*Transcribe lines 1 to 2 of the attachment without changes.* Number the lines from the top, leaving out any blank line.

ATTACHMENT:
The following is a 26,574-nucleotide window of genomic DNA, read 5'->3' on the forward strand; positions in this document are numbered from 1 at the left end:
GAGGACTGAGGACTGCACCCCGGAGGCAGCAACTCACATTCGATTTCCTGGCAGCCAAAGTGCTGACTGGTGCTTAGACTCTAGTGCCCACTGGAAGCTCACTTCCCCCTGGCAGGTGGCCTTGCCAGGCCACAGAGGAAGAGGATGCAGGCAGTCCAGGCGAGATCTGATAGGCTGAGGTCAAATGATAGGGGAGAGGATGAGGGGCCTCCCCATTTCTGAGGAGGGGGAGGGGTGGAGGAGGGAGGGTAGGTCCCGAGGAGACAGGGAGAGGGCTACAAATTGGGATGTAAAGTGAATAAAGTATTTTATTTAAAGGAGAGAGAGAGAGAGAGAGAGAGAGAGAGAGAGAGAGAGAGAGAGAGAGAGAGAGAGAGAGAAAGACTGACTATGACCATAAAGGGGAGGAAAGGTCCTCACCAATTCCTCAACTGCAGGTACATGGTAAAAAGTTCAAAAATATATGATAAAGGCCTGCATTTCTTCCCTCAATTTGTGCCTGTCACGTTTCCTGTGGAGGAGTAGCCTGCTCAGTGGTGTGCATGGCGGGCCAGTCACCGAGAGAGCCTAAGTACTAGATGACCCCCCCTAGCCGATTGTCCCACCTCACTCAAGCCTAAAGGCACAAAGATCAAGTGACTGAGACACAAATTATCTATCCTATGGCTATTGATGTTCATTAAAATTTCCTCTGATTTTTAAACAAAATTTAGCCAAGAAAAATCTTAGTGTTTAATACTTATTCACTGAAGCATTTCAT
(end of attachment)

The following is a 26,574-nucleotide window of genomic DNA, read 5'->3' on the forward strand; positions in this document are numbered from 1 at the left end:
GAGGACTGAGGACTGCACCCCGGAGGCAGCAACTCACATTCGATTTCCTGGCAGCCAAAGTGCTGACTGGTGCTTAGACTCTAGTGCCCACTGGAAGCTCACTTCCCCCTGGCAGGTGGCCTTGCCAGGCCACAGAGGAAGAGGATGCAGGCAGTCCAGGCGAGATCTGATAGGCTGAGGTCAAATGATAGGGGAGAGGATGAGGGGCCTCCCCATTTCTGAGGAGGGGGAGGGGTGGAGGAGGGAGGGTAGGTCCCGAGGAGACAGGGAGAGGGCTACAAATTGGGATGTAAAGTGAATAAAGTATTTTATTTAAAGGAGAGAGAGAGAGAGAGAGAGAGAGAGAGAGAGAGAGAGAGAGAGAGAGAGAGAGAGAGAGAAAGACTGACTATGACCATAAAGGGGAGGAAAGGTCCTCACCAATTCCTCAACTGCAGGTACATGGTAAAAAGTTCAAAAATATATGATAAAGGCCTGCATTTCTTCCCTCAATTTGTGCCTGTCACGTTTCCTGTGGAGGAGTAGCCTGCTCAGTGGTGTGCATGGCGGGCCAGTCACCGAGAGAGCCTAAGTACTAGATGACCCCCCCTAGCCGATTGTCCCACCTCACTCAAGCCTAAAGGCACAAAGATCAAGTGACTGAGACACAAATTATCTATCCTATGGCTATTGATGTTCATTAAAATTTCCTCTGATTTTTAAACAAAATTTAGCCAAGAAAAATCTTAGTGTTTAATACTTATTCACTGAAGCATTTCAT